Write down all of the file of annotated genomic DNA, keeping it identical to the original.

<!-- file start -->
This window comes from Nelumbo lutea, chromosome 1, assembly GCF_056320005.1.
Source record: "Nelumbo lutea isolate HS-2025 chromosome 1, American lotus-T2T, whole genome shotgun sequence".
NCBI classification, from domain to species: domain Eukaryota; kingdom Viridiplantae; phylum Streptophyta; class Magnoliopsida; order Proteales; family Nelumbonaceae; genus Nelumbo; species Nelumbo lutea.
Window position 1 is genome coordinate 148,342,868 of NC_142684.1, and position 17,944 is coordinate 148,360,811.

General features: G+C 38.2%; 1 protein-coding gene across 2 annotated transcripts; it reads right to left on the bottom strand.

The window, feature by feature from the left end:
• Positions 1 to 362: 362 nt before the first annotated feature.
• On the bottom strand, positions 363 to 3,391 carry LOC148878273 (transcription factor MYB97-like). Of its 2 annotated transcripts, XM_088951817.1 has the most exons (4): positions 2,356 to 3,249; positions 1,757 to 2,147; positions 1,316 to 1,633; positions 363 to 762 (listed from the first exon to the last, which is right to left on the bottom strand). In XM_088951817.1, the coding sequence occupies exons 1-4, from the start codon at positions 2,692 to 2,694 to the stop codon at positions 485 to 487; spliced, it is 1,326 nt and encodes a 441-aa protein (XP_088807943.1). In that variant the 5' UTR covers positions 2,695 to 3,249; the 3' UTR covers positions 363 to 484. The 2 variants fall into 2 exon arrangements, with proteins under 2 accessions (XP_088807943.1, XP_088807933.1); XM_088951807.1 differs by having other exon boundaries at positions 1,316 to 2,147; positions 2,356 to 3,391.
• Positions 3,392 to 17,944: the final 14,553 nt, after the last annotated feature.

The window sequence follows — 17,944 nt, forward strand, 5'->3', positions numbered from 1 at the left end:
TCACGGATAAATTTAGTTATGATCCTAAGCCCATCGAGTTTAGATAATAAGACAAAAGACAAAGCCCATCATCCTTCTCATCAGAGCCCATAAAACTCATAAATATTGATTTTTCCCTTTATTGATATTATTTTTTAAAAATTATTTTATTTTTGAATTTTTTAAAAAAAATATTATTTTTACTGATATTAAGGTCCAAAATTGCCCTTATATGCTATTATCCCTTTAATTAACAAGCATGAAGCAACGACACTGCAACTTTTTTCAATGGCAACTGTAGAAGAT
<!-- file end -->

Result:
This window comes from Nelumbo lutea, chromosome 1, assembly GCF_056320005.1.
Source record: "Nelumbo lutea isolate HS-2025 chromosome 1, American lotus-T2T, whole genome shotgun sequence".
NCBI classification, from domain to species: domain Eukaryota; kingdom Viridiplantae; phylum Streptophyta; class Magnoliopsida; order Proteales; family Nelumbonaceae; genus Nelumbo; species Nelumbo lutea.
Window position 1 is genome coordinate 148,342,868 of NC_142684.1, and position 17,944 is coordinate 148,360,811.

General features: G+C 38.2%; 1 protein-coding gene across 2 annotated transcripts; it reads right to left on the bottom strand.

The window, feature by feature from the left end:
• Positions 1 to 362: 362 nt before the first annotated feature.
• On the bottom strand, positions 363 to 3,391 carry LOC148878273 (transcription factor MYB97-like). Of its 2 annotated transcripts, XM_088951817.1 has the most exons (4): positions 2,356 to 3,249; positions 1,757 to 2,147; positions 1,316 to 1,633; positions 363 to 762 (listed from the first exon to the last, which is right to left on the bottom strand). In XM_088951817.1, the coding sequence occupies exons 1-4, from the start codon at positions 2,692 to 2,694 to the stop codon at positions 485 to 487; spliced, it is 1,326 nt and encodes a 441-aa protein (XP_088807943.1). In that variant the 5' UTR covers positions 2,695 to 3,249; the 3' UTR covers positions 363 to 484. The 2 variants fall into 2 exon arrangements, with proteins under 2 accessions (XP_088807943.1, XP_088807933.1); XM_088951807.1 differs by having other exon boundaries at positions 1,316 to 2,147; positions 2,356 to 3,391.
• Positions 3,392 to 17,944: the final 14,553 nt, after the last annotated feature.

The window sequence follows — 17,944 nt, forward strand, 5'->3', positions numbered from 1 at the left end:
TCACGGATAAATTTAGTTATGATCCTAAGCCCATCGAGTTTAGATAATAAGACAAAAGACAAAGCCCATCATCCTTCTCATCAGAGCCCATAAAACTCATAAATATTGATTTTTCCCTTTATTGATATTATTTTTTAAAAATTATTTTATTTTTGAATTTTTTAAAAAAAATATTATTTTTACTGATATTAAGGTCCAAAATTGCCCTTATATGCTATTATCCCTTTAATTAACAAGCATGAAGCAACGACACTGCAACTTTTTTCAATGGCAACTGTAGAAGAT